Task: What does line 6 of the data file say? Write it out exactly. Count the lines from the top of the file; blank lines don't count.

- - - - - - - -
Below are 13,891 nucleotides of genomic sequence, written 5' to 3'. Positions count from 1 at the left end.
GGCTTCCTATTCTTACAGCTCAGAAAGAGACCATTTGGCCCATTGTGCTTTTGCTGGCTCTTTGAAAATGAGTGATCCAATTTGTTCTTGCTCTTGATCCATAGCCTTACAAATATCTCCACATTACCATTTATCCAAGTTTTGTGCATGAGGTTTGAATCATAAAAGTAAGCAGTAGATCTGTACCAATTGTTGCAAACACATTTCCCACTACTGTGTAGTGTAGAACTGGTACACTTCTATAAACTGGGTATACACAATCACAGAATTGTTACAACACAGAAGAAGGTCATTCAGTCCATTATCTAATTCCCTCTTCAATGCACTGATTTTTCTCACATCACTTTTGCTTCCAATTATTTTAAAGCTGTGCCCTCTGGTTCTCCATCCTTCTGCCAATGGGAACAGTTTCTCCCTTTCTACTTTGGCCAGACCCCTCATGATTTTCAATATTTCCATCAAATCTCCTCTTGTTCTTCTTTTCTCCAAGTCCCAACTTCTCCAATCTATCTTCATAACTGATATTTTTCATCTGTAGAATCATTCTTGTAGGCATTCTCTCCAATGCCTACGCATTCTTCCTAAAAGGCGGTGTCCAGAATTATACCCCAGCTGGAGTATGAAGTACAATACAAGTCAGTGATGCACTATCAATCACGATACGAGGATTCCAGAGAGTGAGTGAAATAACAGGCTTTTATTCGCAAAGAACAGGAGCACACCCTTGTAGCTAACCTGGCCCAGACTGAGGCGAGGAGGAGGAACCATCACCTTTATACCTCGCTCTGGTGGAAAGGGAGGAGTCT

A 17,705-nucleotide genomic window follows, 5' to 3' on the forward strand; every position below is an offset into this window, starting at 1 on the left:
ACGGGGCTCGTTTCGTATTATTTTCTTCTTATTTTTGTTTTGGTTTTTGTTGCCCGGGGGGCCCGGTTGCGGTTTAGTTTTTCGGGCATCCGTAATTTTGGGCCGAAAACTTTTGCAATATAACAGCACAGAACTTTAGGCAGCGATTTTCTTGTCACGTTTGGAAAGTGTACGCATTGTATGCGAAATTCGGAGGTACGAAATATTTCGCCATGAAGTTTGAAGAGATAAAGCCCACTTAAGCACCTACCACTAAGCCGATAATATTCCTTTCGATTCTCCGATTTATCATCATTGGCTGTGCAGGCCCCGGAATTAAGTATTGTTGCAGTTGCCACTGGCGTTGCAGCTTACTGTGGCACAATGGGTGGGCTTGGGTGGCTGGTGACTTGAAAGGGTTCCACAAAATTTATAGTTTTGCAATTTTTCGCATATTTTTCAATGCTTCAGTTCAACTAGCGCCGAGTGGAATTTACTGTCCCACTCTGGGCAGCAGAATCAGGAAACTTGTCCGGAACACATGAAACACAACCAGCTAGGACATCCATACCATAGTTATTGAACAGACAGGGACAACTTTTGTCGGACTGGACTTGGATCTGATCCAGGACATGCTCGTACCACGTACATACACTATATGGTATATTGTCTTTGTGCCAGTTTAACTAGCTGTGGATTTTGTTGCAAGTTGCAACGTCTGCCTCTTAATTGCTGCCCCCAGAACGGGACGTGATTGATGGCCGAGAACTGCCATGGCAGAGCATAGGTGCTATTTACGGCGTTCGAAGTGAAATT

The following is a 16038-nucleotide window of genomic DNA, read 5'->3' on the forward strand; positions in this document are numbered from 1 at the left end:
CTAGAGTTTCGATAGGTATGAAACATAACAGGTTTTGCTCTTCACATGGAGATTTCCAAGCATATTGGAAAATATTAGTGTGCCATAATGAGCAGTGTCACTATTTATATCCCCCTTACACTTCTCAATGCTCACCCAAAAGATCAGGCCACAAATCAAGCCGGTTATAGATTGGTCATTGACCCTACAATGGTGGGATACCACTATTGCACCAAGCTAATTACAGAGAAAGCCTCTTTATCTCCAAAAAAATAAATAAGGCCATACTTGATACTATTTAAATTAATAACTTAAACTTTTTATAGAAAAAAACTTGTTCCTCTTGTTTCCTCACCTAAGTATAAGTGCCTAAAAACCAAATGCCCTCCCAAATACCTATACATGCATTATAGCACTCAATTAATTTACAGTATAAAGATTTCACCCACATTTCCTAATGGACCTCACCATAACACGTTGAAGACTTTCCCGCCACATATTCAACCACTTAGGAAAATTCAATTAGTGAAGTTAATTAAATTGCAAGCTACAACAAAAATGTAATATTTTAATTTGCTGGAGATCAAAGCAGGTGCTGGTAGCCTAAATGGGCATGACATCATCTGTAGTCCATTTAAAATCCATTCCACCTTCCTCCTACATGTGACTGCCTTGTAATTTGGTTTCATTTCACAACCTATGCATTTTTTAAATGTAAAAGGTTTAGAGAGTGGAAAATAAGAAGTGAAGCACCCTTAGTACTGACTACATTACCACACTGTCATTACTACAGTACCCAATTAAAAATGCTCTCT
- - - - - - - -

CTAGAGTTTCGATAGGTATGAAACATAACAGGTTTTGCTCTTCACATGGAGATTTCCAAGCATATTGGAAAATATTAGTGTGCCATAATGAGCAGTGTCACTATTTATATCCCCCTTACACTTCTCAATGCTCACCCAAAAGATCAGGCCACAAATCAAGCCGGTTATAGATTGGTCATTGACCCTACAATGGTGGGATACCACTATTGCACCAAGCTAATTACAGAGAAAGCCTCTTTATCTCCAAAAAAATAAATAAGGCCATACTTGATACTATTTAAATTAATAACTTAAACTTTTTATAGAAAAAAACTTGTTCCTCTTGTTTCCTCACCTAAGTATAAGTGCCTAAAAACCAAATGCCCTCCCAAATACCTATACATGCATTATAGCACTCAATTAATTTACAGTATAAAGATTTCACCCACATTTCCTAATGGACCTCACCATAACACGTTGAAGACTTTCCCGCCACATATTCAACCACTTAGGAAAATTCAATTAGTGAAGTTAATTAAATTGCAAGCTACAACAAAAATGTAATATTTTAATTTGCTGGAGATCAAAGCAGGTGCTGGTAGCCTAAATGGGCATGACATCATCTGTAGTCCATTTAAAATCCATTCCACCTTCCTCCTACATGTGACTGCCTTGTAATTTGGTTTCATTTCACAACCTATGCATTTTTTAAATGTAAAAGGTTTAGAGAGTGGAAAATAAGAAGTGAAGCACCCTTAGTACTGACTACATTACCACACTGTCATTACTACAGTACCCAATTAAAAATGCTCTCT